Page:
(published with permission of the author)
By Alan Davidson
It was around 6pm on Friday, September 16th when a bunch of SRT 70-Mile participants hopped off a yellow school bus to meet the remaining SRT 70-Mile participants at High Point State Park in New Jersey. Like a school bus of children on their first day of school, we were excited and nervous (and most of us had to pee). After a quick race briefing from the Race Directors, we were off to the starting line at the SRT’s southern terminus. We snapped a starting line photo and the RDs let us loose on our journey to Rosendale, a 72 mile trek along the Shawangunk Ridge Trail.
When the race started, the sun was still our main light source. We moved swiftly through the dusk hours and for the first few hours, I was able to maintain a steady pace. By mile 9, the full moon had shown its face to us but our headlamps were our main source of light as we traveled through the darkness. Trail running through the night with the full moon peeking at us through the treeline was a pleasurable experience. But soon enough, that pleasurable feeling faded away. My stomach churned and my body slowed. Feeling this weak so early in the race simply wasn’t in my race plan. I tried to adapt but my stomach wasn’t following orders. Things turned sour by 9:30pm.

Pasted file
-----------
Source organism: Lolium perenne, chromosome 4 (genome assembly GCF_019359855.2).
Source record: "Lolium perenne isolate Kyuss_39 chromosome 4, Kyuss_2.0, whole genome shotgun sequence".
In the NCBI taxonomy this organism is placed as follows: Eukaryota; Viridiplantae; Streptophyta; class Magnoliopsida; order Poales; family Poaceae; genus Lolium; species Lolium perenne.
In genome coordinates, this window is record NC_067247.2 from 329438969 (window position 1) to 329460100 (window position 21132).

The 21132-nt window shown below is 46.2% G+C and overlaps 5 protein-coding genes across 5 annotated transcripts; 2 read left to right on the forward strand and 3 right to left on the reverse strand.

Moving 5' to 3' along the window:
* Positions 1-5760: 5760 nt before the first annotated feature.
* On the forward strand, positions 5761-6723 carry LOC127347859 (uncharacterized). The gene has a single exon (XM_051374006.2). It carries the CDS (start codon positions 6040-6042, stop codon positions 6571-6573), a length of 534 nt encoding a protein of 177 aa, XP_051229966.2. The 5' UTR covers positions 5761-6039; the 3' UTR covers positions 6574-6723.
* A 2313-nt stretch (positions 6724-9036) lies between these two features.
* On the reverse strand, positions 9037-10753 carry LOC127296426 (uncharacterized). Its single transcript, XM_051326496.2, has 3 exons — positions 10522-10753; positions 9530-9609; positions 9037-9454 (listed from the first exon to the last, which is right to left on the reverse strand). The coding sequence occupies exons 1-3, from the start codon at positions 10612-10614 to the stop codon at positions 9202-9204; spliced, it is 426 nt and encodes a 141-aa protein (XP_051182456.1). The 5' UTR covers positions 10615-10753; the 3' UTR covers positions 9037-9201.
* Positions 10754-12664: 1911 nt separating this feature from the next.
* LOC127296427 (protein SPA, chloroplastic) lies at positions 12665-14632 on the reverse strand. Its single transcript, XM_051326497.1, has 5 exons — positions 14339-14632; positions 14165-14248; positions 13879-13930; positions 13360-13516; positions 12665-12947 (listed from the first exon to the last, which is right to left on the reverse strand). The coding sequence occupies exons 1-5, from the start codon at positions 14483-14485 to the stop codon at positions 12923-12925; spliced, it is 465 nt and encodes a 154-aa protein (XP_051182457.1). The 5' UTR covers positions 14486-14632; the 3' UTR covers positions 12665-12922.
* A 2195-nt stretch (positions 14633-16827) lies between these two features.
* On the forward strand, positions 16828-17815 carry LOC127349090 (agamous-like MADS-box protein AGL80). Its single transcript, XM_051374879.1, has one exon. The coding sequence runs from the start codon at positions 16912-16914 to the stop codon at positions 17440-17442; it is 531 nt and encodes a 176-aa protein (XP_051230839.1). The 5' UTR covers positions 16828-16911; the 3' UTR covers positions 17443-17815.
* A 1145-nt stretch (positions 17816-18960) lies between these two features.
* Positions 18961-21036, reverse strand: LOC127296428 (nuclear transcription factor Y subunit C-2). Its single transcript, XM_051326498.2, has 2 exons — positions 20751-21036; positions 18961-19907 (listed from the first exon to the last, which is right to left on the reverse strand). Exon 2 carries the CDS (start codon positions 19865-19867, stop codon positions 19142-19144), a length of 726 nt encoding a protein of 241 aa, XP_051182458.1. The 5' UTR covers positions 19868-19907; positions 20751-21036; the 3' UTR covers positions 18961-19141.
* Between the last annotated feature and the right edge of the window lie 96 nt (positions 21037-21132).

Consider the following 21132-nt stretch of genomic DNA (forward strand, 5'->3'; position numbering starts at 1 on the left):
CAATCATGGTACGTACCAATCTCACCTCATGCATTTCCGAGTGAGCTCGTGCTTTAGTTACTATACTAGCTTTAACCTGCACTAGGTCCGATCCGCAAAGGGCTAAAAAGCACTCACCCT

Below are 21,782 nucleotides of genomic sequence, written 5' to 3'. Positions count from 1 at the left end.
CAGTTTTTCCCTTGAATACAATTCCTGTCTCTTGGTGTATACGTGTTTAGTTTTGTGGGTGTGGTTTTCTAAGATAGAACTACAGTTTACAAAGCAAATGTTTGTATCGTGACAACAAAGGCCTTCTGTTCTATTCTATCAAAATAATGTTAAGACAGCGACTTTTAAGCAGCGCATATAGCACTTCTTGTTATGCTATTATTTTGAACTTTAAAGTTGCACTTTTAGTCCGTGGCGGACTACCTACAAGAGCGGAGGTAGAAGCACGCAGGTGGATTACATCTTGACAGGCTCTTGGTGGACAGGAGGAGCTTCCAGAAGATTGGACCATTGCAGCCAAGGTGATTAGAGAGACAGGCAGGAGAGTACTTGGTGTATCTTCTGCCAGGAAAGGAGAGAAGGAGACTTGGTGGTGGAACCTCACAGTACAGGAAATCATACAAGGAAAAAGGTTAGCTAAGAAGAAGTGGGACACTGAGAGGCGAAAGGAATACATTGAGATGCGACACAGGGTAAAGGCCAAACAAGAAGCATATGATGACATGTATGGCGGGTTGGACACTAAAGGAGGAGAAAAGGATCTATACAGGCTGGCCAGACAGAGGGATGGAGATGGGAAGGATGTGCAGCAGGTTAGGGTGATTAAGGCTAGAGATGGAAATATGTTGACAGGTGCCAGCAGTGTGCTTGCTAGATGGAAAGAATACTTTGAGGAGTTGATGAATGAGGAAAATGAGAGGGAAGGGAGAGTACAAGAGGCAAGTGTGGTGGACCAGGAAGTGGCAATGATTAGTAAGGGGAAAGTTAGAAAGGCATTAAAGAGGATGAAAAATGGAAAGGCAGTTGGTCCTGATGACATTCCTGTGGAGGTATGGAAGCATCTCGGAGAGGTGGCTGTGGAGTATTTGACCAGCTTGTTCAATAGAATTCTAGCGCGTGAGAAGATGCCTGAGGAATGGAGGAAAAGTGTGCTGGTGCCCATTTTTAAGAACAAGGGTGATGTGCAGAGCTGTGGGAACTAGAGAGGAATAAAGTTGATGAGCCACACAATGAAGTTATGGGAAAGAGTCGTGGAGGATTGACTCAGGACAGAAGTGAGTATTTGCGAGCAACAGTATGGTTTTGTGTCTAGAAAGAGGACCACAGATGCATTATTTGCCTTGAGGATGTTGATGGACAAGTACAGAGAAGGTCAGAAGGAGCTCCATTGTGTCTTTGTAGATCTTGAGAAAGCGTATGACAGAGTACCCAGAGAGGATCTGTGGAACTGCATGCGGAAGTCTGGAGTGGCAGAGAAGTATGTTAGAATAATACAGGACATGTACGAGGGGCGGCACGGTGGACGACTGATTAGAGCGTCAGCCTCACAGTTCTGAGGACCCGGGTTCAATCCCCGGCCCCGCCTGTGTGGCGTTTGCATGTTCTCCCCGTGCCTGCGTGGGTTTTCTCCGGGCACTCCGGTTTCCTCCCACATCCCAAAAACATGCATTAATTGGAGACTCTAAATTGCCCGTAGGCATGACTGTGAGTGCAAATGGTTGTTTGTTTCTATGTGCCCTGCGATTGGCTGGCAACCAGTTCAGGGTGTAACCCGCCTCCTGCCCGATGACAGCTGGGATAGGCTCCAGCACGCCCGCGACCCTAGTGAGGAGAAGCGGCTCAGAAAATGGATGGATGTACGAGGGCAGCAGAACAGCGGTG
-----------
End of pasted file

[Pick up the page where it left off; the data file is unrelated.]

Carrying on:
I couldn’t resist what my stomach wanted me to do so I released my insides a few feet off the trail (to be polite to other runners of course). For the next few hours I wouldn’t be able to keep anything down. Dehydration was lurking, waiting to ambush me in the night. Since the SRT is a self-supported race and the course was rather dry, anxiety set in as I imagined the worst scenarios. With less calories in me, my strides shortened and my body fatigued. I hiked flat sections that I had planned to run and since I wasn’t moving too fast, the cold air began to conquer me. This was the beginning of a long, challenging night on the SRT.